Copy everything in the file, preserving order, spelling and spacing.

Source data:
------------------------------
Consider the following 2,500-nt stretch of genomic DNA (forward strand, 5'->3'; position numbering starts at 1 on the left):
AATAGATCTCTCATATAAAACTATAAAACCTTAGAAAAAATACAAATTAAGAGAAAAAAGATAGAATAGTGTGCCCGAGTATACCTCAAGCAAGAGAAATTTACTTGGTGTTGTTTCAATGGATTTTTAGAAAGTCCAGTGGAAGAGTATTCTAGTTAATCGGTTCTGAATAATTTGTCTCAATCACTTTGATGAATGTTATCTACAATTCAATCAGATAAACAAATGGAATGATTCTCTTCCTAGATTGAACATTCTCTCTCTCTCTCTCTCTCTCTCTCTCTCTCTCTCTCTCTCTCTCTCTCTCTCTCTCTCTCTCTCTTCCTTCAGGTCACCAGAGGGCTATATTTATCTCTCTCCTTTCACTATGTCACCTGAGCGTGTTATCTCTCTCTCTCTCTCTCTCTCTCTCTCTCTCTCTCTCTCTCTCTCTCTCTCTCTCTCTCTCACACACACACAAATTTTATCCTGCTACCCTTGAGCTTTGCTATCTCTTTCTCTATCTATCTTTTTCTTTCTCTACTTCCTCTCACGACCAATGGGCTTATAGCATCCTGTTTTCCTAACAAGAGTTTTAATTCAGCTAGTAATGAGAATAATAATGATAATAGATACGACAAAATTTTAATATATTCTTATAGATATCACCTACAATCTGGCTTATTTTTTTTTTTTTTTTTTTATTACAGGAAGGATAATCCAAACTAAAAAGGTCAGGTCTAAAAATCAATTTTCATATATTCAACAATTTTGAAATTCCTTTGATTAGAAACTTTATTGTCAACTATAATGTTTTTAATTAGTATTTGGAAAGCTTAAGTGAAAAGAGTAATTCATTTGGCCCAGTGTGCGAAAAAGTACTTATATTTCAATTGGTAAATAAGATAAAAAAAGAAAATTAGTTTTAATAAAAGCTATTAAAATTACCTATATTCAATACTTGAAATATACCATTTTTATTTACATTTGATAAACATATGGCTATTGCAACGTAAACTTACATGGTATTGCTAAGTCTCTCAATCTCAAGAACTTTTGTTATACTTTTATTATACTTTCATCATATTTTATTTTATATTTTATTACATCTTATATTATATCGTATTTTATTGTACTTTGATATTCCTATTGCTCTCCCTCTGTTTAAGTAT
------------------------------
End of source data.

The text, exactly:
Consider the following 2,500-nt stretch of genomic DNA (forward strand, 5'->3'; position numbering starts at 1 on the left):
AATAGATCTCTCATATAAAACTATAAAACCTTAGAAAAAATACAAATTAAGAGAAAAAAGATAGAATAGTGTGCCCGAGTATACCTCAAGCAAGAGAAATTTACTTGGTGTTGTTTCAATGGATTTTTAGAAAGTCCAGTGGAAGAGTATTCTAGTTAATCGGTTCTGAATAATTTGTCTCAATCACTTTGATGAATGTTATCTACAATTCAATCAGATAAACAAATGGAATGATTCTCTTCCTAGATTGAACATTCTCTCTCTCTCTCTCTCTCTCTCTCTCTCTCTCTCTCTCTCTCTCTCTCTCTCTCTCTCTCTCTCTTCCTTCAGGTCACCAGAGGGCTATATTTATCTCTCTCCTTTCACTATGTCACCTGAGCGTGTTATCTCTCTCTCTCTCTCTCTCTCTCTCTCTCTCTCTCTCTCTCTCTCTCTCTCTCTCTCTCTCACACACACACAAATTTTATCCTGCTACCCTTGAGCTTTGCTATCTCTTTCTCTATCTATCTTTTTCTTTCTCTACTTCCTCTCACGACCAATGGGCTTATAGCATCCTGTTTTCCTAACAAGAGTTTTAATTCAGCTAGTAATGAGAATAATAATGATAATAGATACGACAAAATTTTAATATATTCTTATAGATATCACCTACAATCTGGCTTATTTTTTTTTTTTTTTTTTTATTACAGGAAGGATAATCCAAACTAAAAAGGTCAGGTCTAAAAATCAATTTTCATATATTCAACAATTTTGAAATTCCTTTGATTAGAAACTTTATTGTCAACTATAATGTTTTTAATTAGTATTTGGAAAGCTTAAGTGAAAAGAGTAATTCATTTGGCCCAGTGTGCGAAAAAGTACTTATATTTCAATTGGTAAATAAGATAAAAAAAGAAAATTAGTTTTAATAAAAGCTATTAAAATTACCTATATTCAATACTTGAAATATACCATTTTTATTTACATTTGATAAACATATGGCTATTGCAACGTAAACTTACATGGTATTGCTAAGTCTCTCAATCTCAAGAACTTTTGTTATACTTTTATTATACTTTCATCATATTTTATTTTATATTTTATTACATCTTATATTATATCGTATTTTATTGTACTTTGATATTCCTATTGCTCTCCCTCTGTTTAAGTAT